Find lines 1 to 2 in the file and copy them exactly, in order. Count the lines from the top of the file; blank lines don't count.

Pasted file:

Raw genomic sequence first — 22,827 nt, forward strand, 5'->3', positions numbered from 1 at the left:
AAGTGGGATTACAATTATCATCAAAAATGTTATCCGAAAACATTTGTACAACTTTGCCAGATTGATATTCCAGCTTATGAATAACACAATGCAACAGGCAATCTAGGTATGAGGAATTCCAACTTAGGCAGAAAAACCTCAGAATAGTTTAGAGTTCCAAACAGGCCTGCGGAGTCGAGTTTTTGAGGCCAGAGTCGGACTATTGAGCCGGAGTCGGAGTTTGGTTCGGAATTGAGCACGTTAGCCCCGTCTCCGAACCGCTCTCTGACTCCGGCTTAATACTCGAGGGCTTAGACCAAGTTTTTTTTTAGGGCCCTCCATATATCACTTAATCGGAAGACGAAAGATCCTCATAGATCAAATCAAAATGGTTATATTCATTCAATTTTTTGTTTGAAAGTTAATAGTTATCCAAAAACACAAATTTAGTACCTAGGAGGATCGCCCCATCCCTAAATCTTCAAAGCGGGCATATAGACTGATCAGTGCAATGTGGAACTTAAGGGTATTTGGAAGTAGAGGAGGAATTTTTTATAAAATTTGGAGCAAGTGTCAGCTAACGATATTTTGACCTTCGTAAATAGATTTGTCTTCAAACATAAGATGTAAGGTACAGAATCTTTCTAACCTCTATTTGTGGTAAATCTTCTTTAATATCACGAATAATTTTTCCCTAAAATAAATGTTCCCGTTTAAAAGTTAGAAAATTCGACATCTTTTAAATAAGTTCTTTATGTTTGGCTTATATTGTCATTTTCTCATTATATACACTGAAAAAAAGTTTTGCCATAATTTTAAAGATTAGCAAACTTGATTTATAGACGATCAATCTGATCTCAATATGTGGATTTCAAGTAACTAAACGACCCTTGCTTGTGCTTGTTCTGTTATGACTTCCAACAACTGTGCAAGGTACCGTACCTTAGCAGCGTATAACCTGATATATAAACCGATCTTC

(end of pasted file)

Raw genomic sequence first — 22,827 nt, forward strand, 5'->3', positions numbered from 1 at the left:
AAGTGGGATTACAATTATCATCAAAAATGTTATCCGAAAACATTTGTACAACTTTGCCAGATTGATATTCCAGCTTATGAATAACACAATGCAACAGGCAATCTAGGTATGAGGAATTCCAACTTAGGCAGAAAAACCTCAGAATAGTTTAGAGTTCCAAACAGGCCTGCGGAGTCGAGTTTTTGAGGCCAGAGTCGGACTATTGAGCCGGAGTCGGAGTTTGGTTCGGAATTGAGCACGTTAGCCCCGTCTCCGAACCGCTCTCTGACTCCGGCTTAATACTCGAGGGCTTAGACCAAGTTTTTTTTTAGGGCCCTCCATATATCACTTAATCGGAAGACGAAAGATCCTCATAGATCAAATCAAAATGGTTATATTCATTCAATTTTTTGTTTGAAAGTTAATAGTTATCCAAAAACACAAATTTAGTACCTAGGAGGATCGCCCCATCCCTAAATCTTCAAAGCGGGCATATAGACTGATCAGTGCAATGTGGAACTTAAGGGTATTTGGAAGTAGAGGAGGAATTTTTTATAAAATTTGGAGCAAGTGTCAGCTAACGATATTTTGACCTTCGTAAATAGATTTGTCTTCAAACATAAGATGTAAGGTACAGAATCTTTCTAACCTCTATTTGTGGTAAATCTTCTTTAATATCACGAATAATTTTTCCCTAAAATAAATGTTCCCGTTTAAAAGTTAGAAAATTCGACATCTTTTAAATAAGTTCTTTATGTTTGGCTTATATTGTCATTTTCTCATTATATACACTGAAAAAAAGTTTTGCCATAATTTTAAAGATTAGCAAACTTGATTTATAGACGATCAATCTGATCTCAATATGTGGATTTCAAGTAACTAAACGACCCTTGCTTGTGCTTGTTCTGTTATGACTTCCAACAACTGTGCAAGGTACCGTACCTTAGCAGCGTATAACCTGATATATAAACCGATCTTC